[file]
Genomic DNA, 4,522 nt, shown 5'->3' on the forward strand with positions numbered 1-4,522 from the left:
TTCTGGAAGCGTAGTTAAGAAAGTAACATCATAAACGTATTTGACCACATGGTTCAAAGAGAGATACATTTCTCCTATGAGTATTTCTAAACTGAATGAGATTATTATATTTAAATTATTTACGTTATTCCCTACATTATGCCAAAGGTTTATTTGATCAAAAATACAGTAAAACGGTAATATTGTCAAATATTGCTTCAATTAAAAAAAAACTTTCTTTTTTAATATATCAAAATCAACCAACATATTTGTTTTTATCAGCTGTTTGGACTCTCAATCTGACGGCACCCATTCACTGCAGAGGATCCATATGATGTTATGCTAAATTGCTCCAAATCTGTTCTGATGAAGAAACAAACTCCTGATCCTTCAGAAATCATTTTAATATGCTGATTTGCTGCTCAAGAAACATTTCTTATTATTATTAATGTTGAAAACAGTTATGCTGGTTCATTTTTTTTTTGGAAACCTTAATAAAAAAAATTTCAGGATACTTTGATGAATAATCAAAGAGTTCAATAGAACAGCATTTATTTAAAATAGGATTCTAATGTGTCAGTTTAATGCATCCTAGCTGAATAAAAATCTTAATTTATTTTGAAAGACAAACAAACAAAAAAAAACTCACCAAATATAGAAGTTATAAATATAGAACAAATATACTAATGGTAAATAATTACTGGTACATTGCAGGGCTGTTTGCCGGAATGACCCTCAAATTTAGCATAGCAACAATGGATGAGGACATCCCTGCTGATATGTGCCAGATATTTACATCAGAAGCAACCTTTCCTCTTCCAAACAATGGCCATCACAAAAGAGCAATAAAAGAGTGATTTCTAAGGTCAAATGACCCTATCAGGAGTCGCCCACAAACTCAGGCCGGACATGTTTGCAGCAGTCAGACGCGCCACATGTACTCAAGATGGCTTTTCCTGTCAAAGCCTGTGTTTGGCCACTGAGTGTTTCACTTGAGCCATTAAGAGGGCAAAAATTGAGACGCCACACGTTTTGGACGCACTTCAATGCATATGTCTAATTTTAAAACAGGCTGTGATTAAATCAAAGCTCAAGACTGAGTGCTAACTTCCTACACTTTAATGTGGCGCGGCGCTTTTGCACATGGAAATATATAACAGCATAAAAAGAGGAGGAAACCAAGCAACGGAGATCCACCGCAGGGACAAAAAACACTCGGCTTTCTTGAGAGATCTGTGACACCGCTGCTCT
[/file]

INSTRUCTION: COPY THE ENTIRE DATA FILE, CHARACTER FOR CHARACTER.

Genomic DNA, 4,522 nt, shown 5'->3' on the forward strand with positions numbered 1-4,522 from the left:
TTCTGGAAGCGTAGTTAAGAAAGTAACATCATAAACGTATTTGACCACATGGTTCAAAGAGAGATACATTTCTCCTATGAGTATTTCTAAACTGAATGAGATTATTATATTTAAATTATTTACGTTATTCCCTACATTATGCCAAAGGTTTATTTGATCAAAAATACAGTAAAACGGTAATATTGTCAAATATTGCTTCAATTAAAAAAAAACTTTCTTTTTTAATATATCAAAATCAACCAACATATTTGTTTTTATCAGCTGTTTGGACTCTCAATCTGACGGCACCCATTCACTGCAGAGGATCCATATGATGTTATGCTAAATTGCTCCAAATCTGTTCTGATGAAGAAACAAACTCCTGATCCTTCAGAAATCATTTTAATATGCTGATTTGCTGCTCAAGAAACATTTCTTATTATTATTAATGTTGAAAACAGTTATGCTGGTTCATTTTTTTTTTGGAAACCTTAATAAAAAAAATTTCAGGATACTTTGATGAATAATCAAAGAGTTCAATAGAACAGCATTTATTTAAAATAGGATTCTAATGTGTCAGTTTAATGCATCCTAGCTGAATAAAAATCTTAATTTATTTTGAAAGACAAACAAACAAAAAAAAACTCACCAAATATAGAAGTTATAAATATAGAACAAATATACTAATGGTAAATAATTACTGGTACATTGCAGGGCTGTTTGCCGGAATGACCCTCAAATTTAGCATAGCAACAATGGATGAGGACATCCCTGCTGATATGTGCCAGATATTTACATCAGAAGCAACCTTTCCTCTTCCAAACAATGGCCATCACAAAAGAGCAATAAAAGAGTGATTTCTAAGGTCAAATGACCCTATCAGGAGTCGCCCACAAACTCAGGCCGGACATGTTTGCAGCAGTCAGACGCGCCACATGTACTCAAGATGGCTTTTCCTGTCAAAGCCTGTGTTTGGCCACTGAGTGTTTCACTTGAGCCATTAAGAGGGCAAAAATTGAGACGCCACACGTTTTGGACGCACTTCAATGCATATGTCTAATTTTAAAACAGGCTGTGATTAAATCAAAGCTCAAGACTGAGTGCTAACTTCCTACACTTTAATGTGGCGCGGCGCTTTTGCACATGGAAATATATAACAGCATAAAAAGAGGAGGAAACCAAGCAACGGAGATCCACCGCAGGGACAAAAAACACTCGGCTTTCTTGAGAGATCTGTGACACCGCTGCTCT